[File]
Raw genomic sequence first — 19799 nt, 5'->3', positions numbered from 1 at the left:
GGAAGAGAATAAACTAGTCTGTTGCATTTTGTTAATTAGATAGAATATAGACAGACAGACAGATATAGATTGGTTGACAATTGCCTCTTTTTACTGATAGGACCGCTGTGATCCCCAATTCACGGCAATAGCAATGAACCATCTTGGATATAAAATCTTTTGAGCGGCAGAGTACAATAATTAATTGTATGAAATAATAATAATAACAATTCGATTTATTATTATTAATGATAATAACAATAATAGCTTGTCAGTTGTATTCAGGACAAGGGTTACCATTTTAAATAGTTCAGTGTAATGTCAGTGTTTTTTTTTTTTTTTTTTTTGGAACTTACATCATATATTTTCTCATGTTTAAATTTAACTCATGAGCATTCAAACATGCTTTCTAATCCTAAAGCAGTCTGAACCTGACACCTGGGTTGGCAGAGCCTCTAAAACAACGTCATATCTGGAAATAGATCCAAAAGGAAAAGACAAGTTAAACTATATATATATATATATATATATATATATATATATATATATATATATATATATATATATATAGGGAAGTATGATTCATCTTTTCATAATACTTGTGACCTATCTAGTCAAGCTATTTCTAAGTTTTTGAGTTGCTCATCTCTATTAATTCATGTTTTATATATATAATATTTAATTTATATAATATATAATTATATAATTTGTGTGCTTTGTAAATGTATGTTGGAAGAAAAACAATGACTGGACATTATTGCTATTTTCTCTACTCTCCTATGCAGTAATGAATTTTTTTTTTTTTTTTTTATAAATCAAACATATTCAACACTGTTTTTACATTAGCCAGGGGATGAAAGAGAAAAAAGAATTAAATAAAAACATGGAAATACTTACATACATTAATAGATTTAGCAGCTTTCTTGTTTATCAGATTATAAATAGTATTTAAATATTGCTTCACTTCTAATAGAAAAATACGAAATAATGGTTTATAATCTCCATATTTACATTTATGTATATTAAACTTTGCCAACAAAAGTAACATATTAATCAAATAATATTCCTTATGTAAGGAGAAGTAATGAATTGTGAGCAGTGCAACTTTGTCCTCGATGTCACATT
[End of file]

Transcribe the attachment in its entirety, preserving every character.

Raw genomic sequence first — 19799 nt, 5'->3', positions numbered from 1 at the left:
GGAAGAGAATAAACTAGTCTGTTGCATTTTGTTAATTAGATAGAATATAGACAGACAGACAGATATAGATTGGTTGACAATTGCCTCTTTTTACTGATAGGACCGCTGTGATCCCCAATTCACGGCAATAGCAATGAACCATCTTGGATATAAAATCTTTTGAGCGGCAGAGTACAATAATTAATTGTATGAAATAATAATAATAACAATTCGATTTATTATTATTAATGATAATAACAATAATAGCTTGTCAGTTGTATTCAGGACAAGGGTTACCATTTTAAATAGTTCAGTGTAATGTCAGTGTTTTTTTTTTTTTTTTTTTTGGAACTTACATCATATATTTTCTCATGTTTAAATTTAACTCATGAGCATTCAAACATGCTTTCTAATCCTAAAGCAGTCTGAACCTGACACCTGGGTTGGCAGAGCCTCTAAAACAACGTCATATCTGGAAATAGATCCAAAAGGAAAAGACAAGTTAAACTATATATATATATATATATATATATATATATATATATATATATATATATATATATATATATAGGGAAGTATGATTCATCTTTTCATAATACTTGTGACCTATCTAGTCAAGCTATTTCTAAGTTTTTGAGTTGCTCATCTCTATTAATTCATGTTTTATATATATAATATTTAATTTATATAATATATAATTATATAATTTGTGTGCTTTGTAAATGTATGTTGGAAGAAAAACAATGACTGGACATTATTGCTATTTTCTCTACTCTCCTATGCAGTAATGAATTTTTTTTTTTTTTTTTTATAAATCAAACATATTCAACACTGTTTTTACATTAGCCAGGGGATGAAAGAGAAAAAAGAATTAAATAAAAACATGGAAATACTTACATACATTAATAGATTTAGCAGCTTTCTTGTTTATCAGATTATAAATAGTATTTAAATATTGCTTCACTTCTAATAGAAAAATACGAAATAATGGTTTATAATCTCCATATTTACATTTATGTATATTAAACTTTGCCAACAAAAGTAACATATTAATCAAATAATATTCCTTATGTAAGGAGAAGTAATGAATTGTGAGCAGTGCAACTTTGTCCTCGATGTCACATT